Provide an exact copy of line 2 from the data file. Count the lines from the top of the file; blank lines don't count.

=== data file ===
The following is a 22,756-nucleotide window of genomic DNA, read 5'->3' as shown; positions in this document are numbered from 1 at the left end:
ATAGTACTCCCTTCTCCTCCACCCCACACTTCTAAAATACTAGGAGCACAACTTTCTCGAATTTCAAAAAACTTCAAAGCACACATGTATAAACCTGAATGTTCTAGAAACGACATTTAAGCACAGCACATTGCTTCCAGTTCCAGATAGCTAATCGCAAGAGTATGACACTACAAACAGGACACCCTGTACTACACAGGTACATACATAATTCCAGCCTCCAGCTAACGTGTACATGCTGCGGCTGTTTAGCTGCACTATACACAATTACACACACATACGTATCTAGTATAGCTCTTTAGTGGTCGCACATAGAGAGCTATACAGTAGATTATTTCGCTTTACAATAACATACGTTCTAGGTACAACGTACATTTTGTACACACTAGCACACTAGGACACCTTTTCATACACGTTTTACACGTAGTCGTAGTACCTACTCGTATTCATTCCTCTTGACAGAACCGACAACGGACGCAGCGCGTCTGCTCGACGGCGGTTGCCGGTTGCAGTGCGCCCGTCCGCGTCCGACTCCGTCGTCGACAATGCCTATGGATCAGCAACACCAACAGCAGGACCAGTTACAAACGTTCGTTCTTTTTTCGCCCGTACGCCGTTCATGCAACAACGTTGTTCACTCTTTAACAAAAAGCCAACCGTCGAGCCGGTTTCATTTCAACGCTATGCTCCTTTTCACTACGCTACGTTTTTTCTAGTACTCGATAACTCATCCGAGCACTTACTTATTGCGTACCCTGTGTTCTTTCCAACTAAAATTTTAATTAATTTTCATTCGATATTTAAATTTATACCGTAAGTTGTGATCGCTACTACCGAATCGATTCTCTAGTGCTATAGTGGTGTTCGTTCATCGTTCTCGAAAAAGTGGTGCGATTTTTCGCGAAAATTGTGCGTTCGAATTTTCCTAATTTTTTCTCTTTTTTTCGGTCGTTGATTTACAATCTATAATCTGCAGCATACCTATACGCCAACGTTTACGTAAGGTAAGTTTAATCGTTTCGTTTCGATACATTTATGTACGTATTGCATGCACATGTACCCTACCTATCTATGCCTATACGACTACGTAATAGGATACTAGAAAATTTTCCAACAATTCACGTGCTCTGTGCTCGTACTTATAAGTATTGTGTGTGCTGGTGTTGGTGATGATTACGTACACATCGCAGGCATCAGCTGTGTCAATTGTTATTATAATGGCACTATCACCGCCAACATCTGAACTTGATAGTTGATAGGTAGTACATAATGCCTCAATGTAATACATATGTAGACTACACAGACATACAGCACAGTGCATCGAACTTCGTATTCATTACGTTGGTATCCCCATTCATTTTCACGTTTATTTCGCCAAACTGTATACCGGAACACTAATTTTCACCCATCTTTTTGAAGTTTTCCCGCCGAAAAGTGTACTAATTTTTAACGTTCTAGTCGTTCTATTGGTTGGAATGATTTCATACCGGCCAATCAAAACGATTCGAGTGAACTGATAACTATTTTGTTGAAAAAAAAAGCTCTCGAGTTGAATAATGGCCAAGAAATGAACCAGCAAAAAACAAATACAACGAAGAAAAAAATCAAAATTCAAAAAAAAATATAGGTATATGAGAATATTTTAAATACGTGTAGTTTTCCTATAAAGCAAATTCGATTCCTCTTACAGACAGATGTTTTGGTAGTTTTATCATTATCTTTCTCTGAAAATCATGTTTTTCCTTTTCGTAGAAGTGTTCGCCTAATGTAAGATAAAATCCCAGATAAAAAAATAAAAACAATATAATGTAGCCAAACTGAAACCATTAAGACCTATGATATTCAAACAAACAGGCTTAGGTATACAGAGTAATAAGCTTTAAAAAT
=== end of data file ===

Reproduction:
ATAGTACTCCCTTCTCCTCCACCCCACACTTCTAAAATACTAGGAGCACAACTTTCTCGAATTTCAAAAAACTTCAAAGCACACATGTATAAACCTGAATGTTCTAGAAACGACATTTAAGCACAGCACATTGCTTCCAGTTCCAGATAGCTAATCGCAAGAGTATGACACTACAAACAGGACACCCTGTACTACACAGGTACATACATAATTCCAGCCTCCAGCTAACGTGTACATGCTGCGGCTGTTTAGCTGCACTATACACAATTACACACACATACGTATCTAGTATAGCTCTTTAGTGGTCGCACATAGAGAGCTATACAGTAGATTATTTCGCTTTACAATAACATACGTTCTAGGTACAACGTACATTTTGTACACACTAGCACACTAGGACACCTTTTCATACACGTTTTACACGTAGTCGTAGTACCTACTCGTATTCATTCCTCTTGACAGAACCGACAACGGACGCAGCGCGTCTGCTCGACGGCGGTTGCCGGTTGCAGTGCGCCCGTCCGCGTCCGACTCCGTCGTCGACAATGCCTATGGATCAGCAACACCAACAGCAGGACCAGTTACAAACGTTCGTTCTTTTTTCGCCCGTACGCCGTTCATGCAACAACGTTGTTCACTCTTTAACAAAAAGCCAACCGTCGAGCCGGTTTCATTTCAACGCTATGCTCCTTTTCACTACGCTACGTTTTTTCTAGTACTCGATAACTCATCCGAGCACTTACTTATTGCGTACCCTGTGTTCTTTCCAACTAAAATTTTAATTAATTTTCATTCGATATTTAAATTTATACCGTAAGTTGTGATCGCTACTACCGAATCGATTCTCTAGTGCTATAGTGGTGTTCGTTCATCGTTCTCGAAAAAGTGGTGCGATTTTTCGCGAAAATTGTGCGTTCGAATTTTCCTAATTTTTTCTCTTTTTTTCGGTCGTTGATTTACAATCTATAATCTGCAGCATACCTATACGCCAACGTTTACGTAAGGTAAGTTTAATCGTTTCGTTTCGATACATTTATGTACGTATTGCATGCACATGTACCCTACCTATCTATGCCTATACGACTACGTAATAGGATACTAGAAAATTTTCCAACAATTCACGTGCTCTGTGCTCGTACTTATAAGTATTGTGTGTGCTGGTGTTGGTGATGATTACGTACACATCGCAGGCATCAGCTGTGTCAATTGTTATTATAATGGCACTATCACCGCCAACATCTGAACTTGATAGTTGATAGGTAGTACATAATGCCTCAATGTAATACATATGTAGACTACACAGACATACAGCACAGTGCATCGAACTTCGTATTCATTACGTTGGTATCCCCATTCATTTTCACGTTTATTTCGCCAAACTGTATACCGGAACACTAATTTTCACCCATCTTTTTGAAGTTTTCCCGCCGAAAAGTGTACTAATTTTTAACGTTCTAGTCGTTCTATTGGTTGGAATGATTTCATACCGGCCAATCAAAACGATTCGAGTGAACTGATAACTATTTTGTTGAAAAAAAAAGCTCTCGAGTTGAATAATGGCCAAGAAATGAACCAGCAAAAAACAAATACAACGAAGAAAAAAATCAAAATTCAAAAAAAAATATAGGTATATGAGAATATTTTAAATACGTGTAGTTTTCCTATAAAGCAAATTCGATTCCTCTTACAGACAGATGTTTTGGTAGTTTTATCATTATCTTTCTCTGAAAATCATGTTTTTCCTTTTCGTAGAAGTGTTCGCCTAATGTAAGATAAAATCCCAGATAAAAAAATAAAAACAATATAATGTAGCCAAACTGAAACCATTAAGACCTATGATATTCAAACAAACAGGCTTAGGTATACAGAGTAATAAGCTTTAAAAAT